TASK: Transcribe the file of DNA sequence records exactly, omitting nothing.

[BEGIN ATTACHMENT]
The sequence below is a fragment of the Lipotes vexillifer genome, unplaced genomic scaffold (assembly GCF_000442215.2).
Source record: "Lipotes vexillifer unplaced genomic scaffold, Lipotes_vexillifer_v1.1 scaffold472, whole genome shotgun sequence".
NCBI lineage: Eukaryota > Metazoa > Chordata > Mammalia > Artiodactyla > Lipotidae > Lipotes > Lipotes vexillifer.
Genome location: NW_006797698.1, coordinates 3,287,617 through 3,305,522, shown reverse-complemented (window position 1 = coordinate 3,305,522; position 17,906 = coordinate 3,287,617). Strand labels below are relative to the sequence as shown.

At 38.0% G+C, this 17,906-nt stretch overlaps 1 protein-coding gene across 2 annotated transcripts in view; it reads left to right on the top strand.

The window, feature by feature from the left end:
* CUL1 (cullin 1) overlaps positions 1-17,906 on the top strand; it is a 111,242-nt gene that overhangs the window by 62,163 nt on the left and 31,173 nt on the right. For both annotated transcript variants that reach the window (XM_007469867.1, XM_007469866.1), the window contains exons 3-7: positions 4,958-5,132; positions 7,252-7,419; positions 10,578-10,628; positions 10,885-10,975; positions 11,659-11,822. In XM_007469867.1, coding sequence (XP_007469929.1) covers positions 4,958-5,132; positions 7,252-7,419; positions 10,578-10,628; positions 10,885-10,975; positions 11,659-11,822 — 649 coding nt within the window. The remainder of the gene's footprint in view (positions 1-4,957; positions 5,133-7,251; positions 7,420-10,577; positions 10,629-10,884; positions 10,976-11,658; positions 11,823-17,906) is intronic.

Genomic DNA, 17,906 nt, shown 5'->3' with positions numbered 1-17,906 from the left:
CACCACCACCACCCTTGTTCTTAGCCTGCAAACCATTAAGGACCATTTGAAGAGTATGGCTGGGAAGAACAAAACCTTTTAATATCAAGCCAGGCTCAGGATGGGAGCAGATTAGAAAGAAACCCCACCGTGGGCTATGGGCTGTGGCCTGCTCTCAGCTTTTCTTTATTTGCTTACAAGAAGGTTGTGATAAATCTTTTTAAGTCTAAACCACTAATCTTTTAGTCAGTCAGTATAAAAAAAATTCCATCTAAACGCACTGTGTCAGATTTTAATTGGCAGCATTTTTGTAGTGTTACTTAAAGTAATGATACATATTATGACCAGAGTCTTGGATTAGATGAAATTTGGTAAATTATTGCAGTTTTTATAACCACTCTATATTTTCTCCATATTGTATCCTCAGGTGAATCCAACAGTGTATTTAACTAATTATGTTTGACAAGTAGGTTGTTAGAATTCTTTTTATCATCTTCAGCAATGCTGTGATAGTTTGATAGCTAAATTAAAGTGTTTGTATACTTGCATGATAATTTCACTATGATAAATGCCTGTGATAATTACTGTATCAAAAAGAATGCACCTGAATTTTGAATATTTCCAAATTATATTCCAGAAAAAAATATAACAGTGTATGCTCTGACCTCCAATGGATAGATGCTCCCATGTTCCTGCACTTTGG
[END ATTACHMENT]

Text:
The sequence below is a fragment of the Lipotes vexillifer genome, unplaced genomic scaffold (assembly GCF_000442215.2).
Source record: "Lipotes vexillifer unplaced genomic scaffold, Lipotes_vexillifer_v1.1 scaffold472, whole genome shotgun sequence".
NCBI lineage: Eukaryota > Metazoa > Chordata > Mammalia > Artiodactyla > Lipotidae > Lipotes > Lipotes vexillifer.
Genome location: NW_006797698.1, coordinates 3,287,617 through 3,305,522, shown reverse-complemented (window position 1 = coordinate 3,305,522; position 17,906 = coordinate 3,287,617). Strand labels below are relative to the sequence as shown.

At 38.0% G+C, this 17,906-nt stretch overlaps 1 protein-coding gene across 2 annotated transcripts in view; it reads left to right on the top strand.

The window, feature by feature from the left end:
* CUL1 (cullin 1) overlaps positions 1-17,906 on the top strand; it is a 111,242-nt gene that overhangs the window by 62,163 nt on the left and 31,173 nt on the right. For both annotated transcript variants that reach the window (XM_007469867.1, XM_007469866.1), the window contains exons 3-7: positions 4,958-5,132; positions 7,252-7,419; positions 10,578-10,628; positions 10,885-10,975; positions 11,659-11,822. In XM_007469867.1, coding sequence (XP_007469929.1) covers positions 4,958-5,132; positions 7,252-7,419; positions 10,578-10,628; positions 10,885-10,975; positions 11,659-11,822 — 649 coding nt within the window. The remainder of the gene's footprint in view (positions 1-4,957; positions 5,133-7,251; positions 7,420-10,577; positions 10,629-10,884; positions 10,976-11,658; positions 11,823-17,906) is intronic.

Genomic DNA, 17,906 nt, shown 5'->3' with positions numbered 1-17,906 from the left:
CACCACCACCACCCTTGTTCTTAGCCTGCAAACCATTAAGGACCATTTGAAGAGTATGGCTGGGAAGAACAAAACCTTTTAATATCAAGCCAGGCTCAGGATGGGAGCAGATTAGAAAGAAACCCCACCGTGGGCTATGGGCTGTGGCCTGCTCTCAGCTTTTCTTTATTTGCTTACAAGAAGGTTGTGATAAATCTTTTTAAGTCTAAACCACTAATCTTTTAGTCAGTCAGTATAAAAAAAATTCCATCTAAACGCACTGTGTCAGATTTTAATTGGCAGCATTTTTGTAGTGTTACTTAAAGTAATGATACATATTATGACCAGAGTCTTGGATTAGATGAAATTTGGTAAATTATTGCAGTTTTTATAACCACTCTATATTTTCTCCATATTGTATCCTCAGGTGAATCCAACAGTGTATTTAACTAATTATGTTTGACAAGTAGGTTGTTAGAATTCTTTTTATCATCTTCAGCAATGCTGTGATAGTTTGATAGCTAAATTAAAGTGTTTGTATACTTGCATGATAATTTCACTATGATAAATGCCTGTGATAATTACTGTATCAAAAAGAATGCACCTGAATTTTGAATATTTCCAAATTATATTCCAGAAAAAAATATAACAGTGTATGCTCTGACCTCCAATGGATAGATGCTCCCATGTTCCTGCACTTTGG